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SAFETY 101: VICTORIA FAILS

HUNTING REGULATION: VICTORIA FAILS

BALLS OR BIRDS, PREMIER?



Three weeks down. Nine to go. It’s hard to imagine the destruction which will ensue before June 13, given what’s happened already.

In the first few days of Victoria’s “recreational” native bird shoot which started March 16, the Herald Sun reported 30 hunting offences. As happens every year, mayhem and massacre was witnessed around the state. Sadly, the reports of illegal hunting which hit the news are likely just the tip of the iceberg because shooting is not monitored at thousands of public waterways (which have been neither risk-assessed nor signposted as shooting areas.)

At Kerang's RAMSAR wetlands of international significance (which could be a tourism mecca if it weren’t the playground of a few bird shooters), threatened duck species were killed. Dead and dying birds were left behind and terrified swans forced to abandon their nests and cygnets.

At wetlands in the south west, dead whole ducks were illegally left buried, apparently because they weren't the favoured species for their meat.

At Hearts̶ Morass – with its clear EPA warning signs saying, “DO NOT EAT – CONTAMINATED WATERFOWL”, shooters have been firing their guns with glee. Are they intent on poisoning their families or just killing birds for fun (against the law)?


Below: Shooting continued at this wetland in Gippsland, despite clear signage warning against consuming ducks.

In Gippsland, Geelong and Central Victoria, there were reports of duck shooters blasting their shotguns well before legal time, and no authorities on hand. The regulators’ phone lines are unattended outside business hours (when most shooting takes place), and police are otherwise engaged.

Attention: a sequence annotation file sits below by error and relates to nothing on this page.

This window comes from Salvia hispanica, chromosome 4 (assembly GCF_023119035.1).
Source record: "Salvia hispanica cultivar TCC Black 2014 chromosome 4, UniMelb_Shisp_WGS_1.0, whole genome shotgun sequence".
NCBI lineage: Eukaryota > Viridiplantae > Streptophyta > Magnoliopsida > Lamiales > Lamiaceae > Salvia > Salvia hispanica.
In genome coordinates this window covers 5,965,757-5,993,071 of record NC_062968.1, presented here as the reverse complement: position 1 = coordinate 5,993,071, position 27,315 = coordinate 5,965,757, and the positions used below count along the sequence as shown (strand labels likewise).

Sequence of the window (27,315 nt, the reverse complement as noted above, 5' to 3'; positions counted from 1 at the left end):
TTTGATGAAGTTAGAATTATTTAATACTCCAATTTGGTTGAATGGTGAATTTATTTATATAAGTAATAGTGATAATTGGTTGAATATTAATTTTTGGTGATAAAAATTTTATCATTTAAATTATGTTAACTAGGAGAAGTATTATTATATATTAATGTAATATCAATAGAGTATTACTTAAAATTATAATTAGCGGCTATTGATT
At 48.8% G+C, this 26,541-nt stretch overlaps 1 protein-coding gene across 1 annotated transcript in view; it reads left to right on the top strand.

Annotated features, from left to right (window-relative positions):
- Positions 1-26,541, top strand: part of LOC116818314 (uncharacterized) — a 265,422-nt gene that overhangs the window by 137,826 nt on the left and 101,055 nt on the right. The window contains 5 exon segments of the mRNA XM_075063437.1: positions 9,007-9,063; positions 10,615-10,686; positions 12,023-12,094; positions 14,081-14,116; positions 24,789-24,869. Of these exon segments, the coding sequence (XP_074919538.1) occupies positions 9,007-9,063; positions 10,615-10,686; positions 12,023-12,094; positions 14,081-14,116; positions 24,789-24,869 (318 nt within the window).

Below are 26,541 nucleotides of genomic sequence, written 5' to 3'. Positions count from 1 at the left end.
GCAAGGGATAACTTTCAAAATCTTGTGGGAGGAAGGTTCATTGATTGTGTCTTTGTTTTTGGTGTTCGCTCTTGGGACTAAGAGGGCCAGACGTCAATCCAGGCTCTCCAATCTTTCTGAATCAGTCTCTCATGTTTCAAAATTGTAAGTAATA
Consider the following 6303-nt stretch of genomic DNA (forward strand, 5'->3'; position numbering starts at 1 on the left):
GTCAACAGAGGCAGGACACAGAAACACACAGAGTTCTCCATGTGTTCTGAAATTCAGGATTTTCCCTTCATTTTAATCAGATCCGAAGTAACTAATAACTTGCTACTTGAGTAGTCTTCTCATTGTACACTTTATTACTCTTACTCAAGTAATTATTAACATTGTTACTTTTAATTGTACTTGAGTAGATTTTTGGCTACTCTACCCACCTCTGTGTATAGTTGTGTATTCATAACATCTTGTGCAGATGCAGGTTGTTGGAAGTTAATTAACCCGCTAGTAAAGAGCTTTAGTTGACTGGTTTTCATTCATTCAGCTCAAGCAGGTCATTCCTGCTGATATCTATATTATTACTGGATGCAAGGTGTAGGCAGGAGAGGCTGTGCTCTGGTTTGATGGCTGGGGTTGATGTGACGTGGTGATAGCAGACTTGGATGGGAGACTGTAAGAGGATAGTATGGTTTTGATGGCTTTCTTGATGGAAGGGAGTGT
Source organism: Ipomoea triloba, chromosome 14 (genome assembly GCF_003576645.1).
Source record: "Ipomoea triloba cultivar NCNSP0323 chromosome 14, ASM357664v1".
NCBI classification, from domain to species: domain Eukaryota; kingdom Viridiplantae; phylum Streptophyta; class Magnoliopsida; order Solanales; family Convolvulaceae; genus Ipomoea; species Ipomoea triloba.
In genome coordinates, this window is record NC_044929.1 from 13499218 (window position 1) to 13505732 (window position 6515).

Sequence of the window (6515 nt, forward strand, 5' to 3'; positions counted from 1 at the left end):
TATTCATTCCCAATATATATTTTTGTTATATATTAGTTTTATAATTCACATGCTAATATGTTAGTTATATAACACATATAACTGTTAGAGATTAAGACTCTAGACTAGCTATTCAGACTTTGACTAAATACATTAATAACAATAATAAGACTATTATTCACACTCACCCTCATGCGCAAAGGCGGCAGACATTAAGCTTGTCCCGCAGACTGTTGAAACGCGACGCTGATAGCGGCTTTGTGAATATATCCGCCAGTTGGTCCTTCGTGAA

Online reports made by members of the public received a “response” days later from the regulator, saying the matters would not be investigated because there were no offenders identified. So, with numerous armed individuals roaming unfettered at thousands of public waterways, evidently it is up to members of the public to put themselves in harm’s way to collect photographic evidence so the regulator might do its job.

So much for this being a so-called “highly regulated” activity.

So much for keeping Victorians safe.


Below: "responses" from the regulator to reports of illegal hunting made by the public, were received many days later, advising the reports would not be progressed.




Conspiracy or Incompetence?

Rules surrounding hunting (the "regulations"), expire each ten years. They cover issues such as when and where shooters can shoot, whether shooters should be 18 years old (as per the National Firearms Agreement) or just twelve years old, and to what extent the non-shooting public should be excluded from public areas.

The regulations are due to expire (and be "refreshed"?) within months. The clock is ticking. Yet there is no indication by The Department of Jobs, Precincts and Regions (DJPR) about when public consultation might occur.